DETROIT — General Motors plans to invest a combined $100 million in a propulsion plant and a casting facility to boost full-size pickup transmission capacity.
GM will invest $93 million at its Romulus, Mich., propulsion plant to increase machining capability and $7 million at its Bedford, Ind., casting operations to add die casting capability, the automaker said in a statement Thursday.
The investments will back additional production of GM's 10-speed automatic transmission used in the Chevrolet Silverado and GMC Sierra light-duty pickups. Sierra sales rose 8.9 percent to 253,016 vehicles last year, and Silverado sales grew 2.8 percent to 586,675.
"Demand for our Chevrolet Silverado and GMC Sierra full-size pickups continues to be very strong and we are taking action to increase the availability of our trucks for our dealers and customers," Phil Kienle, GM vice president of North America manufacturing and labor relations, said in the statement.
Bedford Casting builds transmission casings, converter housings, heads and small gas engine blocks, and Romulus builds V-6 engines and 10-speed transmissions. Since the plant began producing engines in the 1980s, it has built more than 6.6 million V-6 engines and more than 10.8 million V-8 engines, GM said.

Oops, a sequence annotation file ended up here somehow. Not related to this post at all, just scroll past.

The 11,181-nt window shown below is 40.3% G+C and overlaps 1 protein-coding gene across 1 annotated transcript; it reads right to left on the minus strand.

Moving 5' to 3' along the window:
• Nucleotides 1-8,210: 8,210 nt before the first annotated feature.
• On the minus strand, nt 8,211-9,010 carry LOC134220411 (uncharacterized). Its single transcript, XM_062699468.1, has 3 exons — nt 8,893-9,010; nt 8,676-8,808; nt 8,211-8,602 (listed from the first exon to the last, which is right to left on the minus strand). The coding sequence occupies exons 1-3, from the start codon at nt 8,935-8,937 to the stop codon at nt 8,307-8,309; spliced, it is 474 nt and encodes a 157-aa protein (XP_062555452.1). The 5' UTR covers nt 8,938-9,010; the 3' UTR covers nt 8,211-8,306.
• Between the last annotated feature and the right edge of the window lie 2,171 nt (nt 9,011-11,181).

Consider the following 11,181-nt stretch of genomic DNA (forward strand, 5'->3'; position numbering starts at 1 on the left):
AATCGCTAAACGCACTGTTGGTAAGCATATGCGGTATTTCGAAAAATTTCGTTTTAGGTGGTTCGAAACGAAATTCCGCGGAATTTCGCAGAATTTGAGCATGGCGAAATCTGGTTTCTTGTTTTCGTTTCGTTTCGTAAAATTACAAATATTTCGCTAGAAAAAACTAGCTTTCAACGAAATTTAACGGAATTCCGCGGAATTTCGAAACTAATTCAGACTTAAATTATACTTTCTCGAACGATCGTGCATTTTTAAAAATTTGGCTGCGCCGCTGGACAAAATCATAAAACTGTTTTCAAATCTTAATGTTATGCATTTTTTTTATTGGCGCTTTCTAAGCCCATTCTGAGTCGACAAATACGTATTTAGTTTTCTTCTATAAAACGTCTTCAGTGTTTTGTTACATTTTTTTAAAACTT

Terry Dittes, director of the UAW's GM department, said in a statement that the investment reflects GM's commitment to UAW members in Bedford and Romulus.
Dave Cavotta, plant director at the Romulus facility, said in a separate statement that the investment shows the pride workers have in the products they build.
"With the support of this team and the leadership of UAW Local 163, Romulus [Global Propulsion Systems] will continue the great work and success that led to this investment and will help support our business as well as our community," he said.
GM said this week that it will prioritize production of full-size pickups, SUVs and electric vehicles as the industry faces a global shortage of microchips.
The shortage will reduce 2021 earnings by $1.5 billion to $2 billion before interest and taxes, GM said. The automaker extended production cuts because of the chip shortage at plants in Kansas City, Kan.; Ingersoll, Ontario; and San Luis Potosi, Mexico, through at least mid-March. GM will build vehicles at plants in Wentzville, Mo., and Ramos Arizpe, Mexico, but leave them incomplete for final assembly later.
The global chip shortage on Thursday became an issue for the Biden administration to address.